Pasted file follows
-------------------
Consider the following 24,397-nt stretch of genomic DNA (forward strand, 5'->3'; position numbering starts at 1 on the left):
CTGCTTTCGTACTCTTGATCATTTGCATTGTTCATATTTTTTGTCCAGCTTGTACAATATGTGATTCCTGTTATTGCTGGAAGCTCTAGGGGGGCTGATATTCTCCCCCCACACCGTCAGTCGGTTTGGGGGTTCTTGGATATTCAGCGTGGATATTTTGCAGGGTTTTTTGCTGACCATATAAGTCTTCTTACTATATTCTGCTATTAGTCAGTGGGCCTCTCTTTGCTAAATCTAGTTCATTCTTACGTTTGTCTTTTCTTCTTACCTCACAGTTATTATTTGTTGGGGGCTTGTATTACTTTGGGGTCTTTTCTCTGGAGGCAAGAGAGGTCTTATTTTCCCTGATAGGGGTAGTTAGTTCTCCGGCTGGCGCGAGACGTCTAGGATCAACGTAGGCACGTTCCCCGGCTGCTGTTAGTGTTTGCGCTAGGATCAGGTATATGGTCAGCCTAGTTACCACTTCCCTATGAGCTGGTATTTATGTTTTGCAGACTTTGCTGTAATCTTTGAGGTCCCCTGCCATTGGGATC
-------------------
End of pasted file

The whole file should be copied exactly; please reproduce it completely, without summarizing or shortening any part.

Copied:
Consider the following 24,397-nt stretch of genomic DNA (forward strand, 5'->3'; position numbering starts at 1 on the left):
CTGCTTTCGTACTCTTGATCATTTGCATTGTTCATATTTTTTGTCCAGCTTGTACAATATGTGATTCCTGTTATTGCTGGAAGCTCTAGGGGGGCTGATATTCTCCCCCCACACCGTCAGTCGGTTTGGGGGTTCTTGGATATTCAGCGTGGATATTTTGCAGGGTTTTTTGCTGACCATATAAGTCTTCTTACTATATTCTGCTATTAGTCAGTGGGCCTCTCTTTGCTAAATCTAGTTCATTCTTACGTTTGTCTTTTCTTCTTACCTCACAGTTATTATTTGTTGGGGGCTTGTATTACTTTGGGGTCTTTTCTCTGGAGGCAAGAGAGGTCTTATTTTCCCTGATAGGGGTAGTTAGTTCTCCGGCTGGCGCGAGACGTCTAGGATCAACGTAGGCACGTTCCCCGGCTGCTGTTAGTGTTTGCGCTAGGATCAGGTATATGGTCAGCCTAGTTACCACTTCCCTATGAGCTGGTATTTATGTTTTGCAGACTTTGCTGTAATCTTTGAGGTCCCCTGCCATTGGGATC